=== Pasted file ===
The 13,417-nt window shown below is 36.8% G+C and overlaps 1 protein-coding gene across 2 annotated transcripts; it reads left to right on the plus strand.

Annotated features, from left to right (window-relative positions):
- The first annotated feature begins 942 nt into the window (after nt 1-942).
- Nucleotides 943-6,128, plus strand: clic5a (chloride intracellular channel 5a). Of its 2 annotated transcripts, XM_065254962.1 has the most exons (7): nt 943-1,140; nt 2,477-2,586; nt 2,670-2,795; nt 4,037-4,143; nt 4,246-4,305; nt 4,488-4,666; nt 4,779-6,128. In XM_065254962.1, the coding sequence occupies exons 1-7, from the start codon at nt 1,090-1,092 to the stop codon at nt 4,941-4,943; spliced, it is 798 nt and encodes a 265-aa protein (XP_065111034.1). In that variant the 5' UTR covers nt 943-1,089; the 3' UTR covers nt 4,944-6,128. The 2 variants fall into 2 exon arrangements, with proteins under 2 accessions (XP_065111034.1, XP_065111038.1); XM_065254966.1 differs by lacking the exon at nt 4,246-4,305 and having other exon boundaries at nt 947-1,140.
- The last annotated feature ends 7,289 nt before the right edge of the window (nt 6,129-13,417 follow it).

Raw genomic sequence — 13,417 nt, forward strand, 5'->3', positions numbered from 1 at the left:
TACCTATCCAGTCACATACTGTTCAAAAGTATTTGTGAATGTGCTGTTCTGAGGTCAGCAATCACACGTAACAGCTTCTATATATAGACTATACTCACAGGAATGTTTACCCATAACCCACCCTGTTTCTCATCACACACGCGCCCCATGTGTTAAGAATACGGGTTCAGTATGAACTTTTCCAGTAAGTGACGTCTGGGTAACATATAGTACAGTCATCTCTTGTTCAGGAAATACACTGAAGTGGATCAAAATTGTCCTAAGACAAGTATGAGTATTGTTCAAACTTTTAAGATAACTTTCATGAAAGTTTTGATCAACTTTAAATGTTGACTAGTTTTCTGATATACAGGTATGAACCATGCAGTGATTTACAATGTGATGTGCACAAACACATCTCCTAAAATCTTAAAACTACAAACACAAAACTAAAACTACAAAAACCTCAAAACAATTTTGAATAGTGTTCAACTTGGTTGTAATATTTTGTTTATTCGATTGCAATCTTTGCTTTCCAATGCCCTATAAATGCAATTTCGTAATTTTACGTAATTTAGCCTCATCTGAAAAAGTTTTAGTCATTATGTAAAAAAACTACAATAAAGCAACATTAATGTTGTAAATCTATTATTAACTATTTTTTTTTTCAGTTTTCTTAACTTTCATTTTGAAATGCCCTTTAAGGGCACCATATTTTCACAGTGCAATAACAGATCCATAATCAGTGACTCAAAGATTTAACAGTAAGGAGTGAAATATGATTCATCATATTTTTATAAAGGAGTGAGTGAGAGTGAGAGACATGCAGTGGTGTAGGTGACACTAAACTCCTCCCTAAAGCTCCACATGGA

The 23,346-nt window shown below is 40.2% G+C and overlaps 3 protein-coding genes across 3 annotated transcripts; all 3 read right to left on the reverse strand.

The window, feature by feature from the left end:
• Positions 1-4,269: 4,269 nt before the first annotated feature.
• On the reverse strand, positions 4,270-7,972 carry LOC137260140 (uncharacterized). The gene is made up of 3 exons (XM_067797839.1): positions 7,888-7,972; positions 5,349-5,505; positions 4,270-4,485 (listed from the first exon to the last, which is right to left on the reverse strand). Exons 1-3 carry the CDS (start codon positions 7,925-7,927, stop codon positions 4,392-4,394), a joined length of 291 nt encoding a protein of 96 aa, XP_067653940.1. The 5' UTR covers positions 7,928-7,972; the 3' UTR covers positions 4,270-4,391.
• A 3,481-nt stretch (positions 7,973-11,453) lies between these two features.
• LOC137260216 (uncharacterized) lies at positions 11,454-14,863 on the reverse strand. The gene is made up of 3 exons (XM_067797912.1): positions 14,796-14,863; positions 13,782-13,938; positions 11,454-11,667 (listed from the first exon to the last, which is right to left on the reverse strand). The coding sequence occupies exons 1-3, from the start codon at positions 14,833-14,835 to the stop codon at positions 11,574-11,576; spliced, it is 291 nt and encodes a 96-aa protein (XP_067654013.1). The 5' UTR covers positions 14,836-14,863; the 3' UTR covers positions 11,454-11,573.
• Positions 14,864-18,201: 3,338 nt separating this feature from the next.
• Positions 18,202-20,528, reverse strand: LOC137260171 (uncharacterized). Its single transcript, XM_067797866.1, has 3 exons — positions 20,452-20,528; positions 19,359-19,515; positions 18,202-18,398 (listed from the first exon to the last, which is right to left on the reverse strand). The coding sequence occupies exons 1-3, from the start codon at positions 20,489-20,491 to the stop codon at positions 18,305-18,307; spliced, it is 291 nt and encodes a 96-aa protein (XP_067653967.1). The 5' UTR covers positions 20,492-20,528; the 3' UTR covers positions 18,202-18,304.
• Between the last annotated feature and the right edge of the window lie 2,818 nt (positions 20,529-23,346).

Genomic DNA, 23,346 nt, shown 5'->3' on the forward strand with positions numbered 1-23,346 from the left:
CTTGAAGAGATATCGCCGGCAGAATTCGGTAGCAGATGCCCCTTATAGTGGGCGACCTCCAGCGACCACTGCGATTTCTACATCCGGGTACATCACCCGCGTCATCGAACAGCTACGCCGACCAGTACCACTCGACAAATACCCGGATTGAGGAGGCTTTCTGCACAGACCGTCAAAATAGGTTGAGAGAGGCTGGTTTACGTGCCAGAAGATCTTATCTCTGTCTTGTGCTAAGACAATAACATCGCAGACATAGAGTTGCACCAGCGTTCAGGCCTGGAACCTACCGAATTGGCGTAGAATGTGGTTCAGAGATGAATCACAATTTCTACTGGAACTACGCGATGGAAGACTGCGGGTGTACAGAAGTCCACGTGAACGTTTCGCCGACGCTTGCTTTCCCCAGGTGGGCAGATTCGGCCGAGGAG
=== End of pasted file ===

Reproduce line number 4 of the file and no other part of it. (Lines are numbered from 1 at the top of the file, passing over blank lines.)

- Nucleotides 943-6,128, plus strand: clic5a (chloride intracellular channel 5a). Of its 2 annotated transcripts, XM_065254962.1 has the most exons (7): nt 943-1,140; nt 2,477-2,586; nt 2,670-2,795; nt 4,037-4,143; nt 4,246-4,305; nt 4,488-4,666; nt 4,779-6,128. In XM_065254962.1, the coding sequence occupies exons 1-7, from the start codon at nt 1,090-1,092 to the stop codon at nt 4,941-4,943; spliced, it is 798 nt and encodes a 265-aa protein (XP_065111034.1). In that variant the 5' UTR covers nt 943-1,089; the 3' UTR covers nt 4,944-6,128. The 2 variants fall into 2 exon arrangements, with proteins under 2 accessions (XP_065111034.1, XP_065111038.1); XM_065254966.1 differs by lacking the exon at nt 4,246-4,305 and having other exon boundaries at nt 947-1,140.